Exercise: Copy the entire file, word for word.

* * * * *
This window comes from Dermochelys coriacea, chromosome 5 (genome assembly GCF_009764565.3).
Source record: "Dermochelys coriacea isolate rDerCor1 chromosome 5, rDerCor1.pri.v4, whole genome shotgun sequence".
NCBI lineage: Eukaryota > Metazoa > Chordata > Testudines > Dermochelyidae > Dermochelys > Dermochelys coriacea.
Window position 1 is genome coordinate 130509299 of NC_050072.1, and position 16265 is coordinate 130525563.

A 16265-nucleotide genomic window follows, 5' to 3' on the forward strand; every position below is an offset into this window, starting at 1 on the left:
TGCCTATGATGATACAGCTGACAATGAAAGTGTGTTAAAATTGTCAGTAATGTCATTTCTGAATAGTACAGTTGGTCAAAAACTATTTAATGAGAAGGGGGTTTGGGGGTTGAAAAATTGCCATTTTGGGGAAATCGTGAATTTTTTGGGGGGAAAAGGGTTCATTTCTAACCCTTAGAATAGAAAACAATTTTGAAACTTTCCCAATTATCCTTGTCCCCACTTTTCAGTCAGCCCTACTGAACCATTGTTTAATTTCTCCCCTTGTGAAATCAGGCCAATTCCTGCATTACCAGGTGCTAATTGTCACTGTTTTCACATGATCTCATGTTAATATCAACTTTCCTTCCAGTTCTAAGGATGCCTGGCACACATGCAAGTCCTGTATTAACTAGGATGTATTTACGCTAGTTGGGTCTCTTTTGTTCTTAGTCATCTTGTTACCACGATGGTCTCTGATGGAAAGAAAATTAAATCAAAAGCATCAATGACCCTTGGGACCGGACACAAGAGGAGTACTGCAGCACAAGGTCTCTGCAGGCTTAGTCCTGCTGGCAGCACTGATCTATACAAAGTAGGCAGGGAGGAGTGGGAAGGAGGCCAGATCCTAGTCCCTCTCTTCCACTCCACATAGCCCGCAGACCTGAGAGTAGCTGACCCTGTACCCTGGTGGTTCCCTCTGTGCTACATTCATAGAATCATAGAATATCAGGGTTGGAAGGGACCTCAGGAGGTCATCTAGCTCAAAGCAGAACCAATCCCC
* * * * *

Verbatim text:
This window comes from Dermochelys coriacea, chromosome 5 (genome assembly GCF_009764565.3).
Source record: "Dermochelys coriacea isolate rDerCor1 chromosome 5, rDerCor1.pri.v4, whole genome shotgun sequence".
NCBI lineage: Eukaryota > Metazoa > Chordata > Testudines > Dermochelyidae > Dermochelys > Dermochelys coriacea.
Window position 1 is genome coordinate 130509299 of NC_050072.1, and position 16265 is coordinate 130525563.

A 16265-nucleotide genomic window follows, 5' to 3' on the forward strand; every position below is an offset into this window, starting at 1 on the left:
TGCCTATGATGATACAGCTGACAATGAAAGTGTGTTAAAATTGTCAGTAATGTCATTTCTGAATAGTACAGTTGGTCAAAAACTATTTAATGAGAAGGGGGTTTGGGGGTTGAAAAATTGCCATTTTGGGGAAATCGTGAATTTTTTGGGGGGAAAAGGGTTCATTTCTAACCCTTAGAATAGAAAACAATTTTGAAACTTTCCCAATTATCCTTGTCCCCACTTTTCAGTCAGCCCTACTGAACCATTGTTTAATTTCTCCCCTTGTGAAATCAGGCCAATTCCTGCATTACCAGGTGCTAATTGTCACTGTTTTCACATGATCTCATGTTAATATCAACTTTCCTTCCAGTTCTAAGGATGCCTGGCACACATGCAAGTCCTGTATTAACTAGGATGTATTTACGCTAGTTGGGTCTCTTTTGTTCTTAGTCATCTTGTTACCACGATGGTCTCTGATGGAAAGAAAATTAAATCAAAAGCATCAATGACCCTTGGGACCGGACACAAGAGGAGTACTGCAGCACAAGGTCTCTGCAGGCTTAGTCCTGCTGGCAGCACTGATCTATACAAAGTAGGCAGGGAGGAGTGGGAAGGAGGCCAGATCCTAGTCCCTCTCTTCCACTCCACATAGCCCGCAGACCTGAGAGTAGCTGACCCTGTACCCTGGTGGTTCCCTCTGTGCTACATTCATAGAATCATAGAATATCAGGGTTGGAAGGGACCTCAGGAGGTCATCTAGCTCAAAGCAGAACCAATCCCC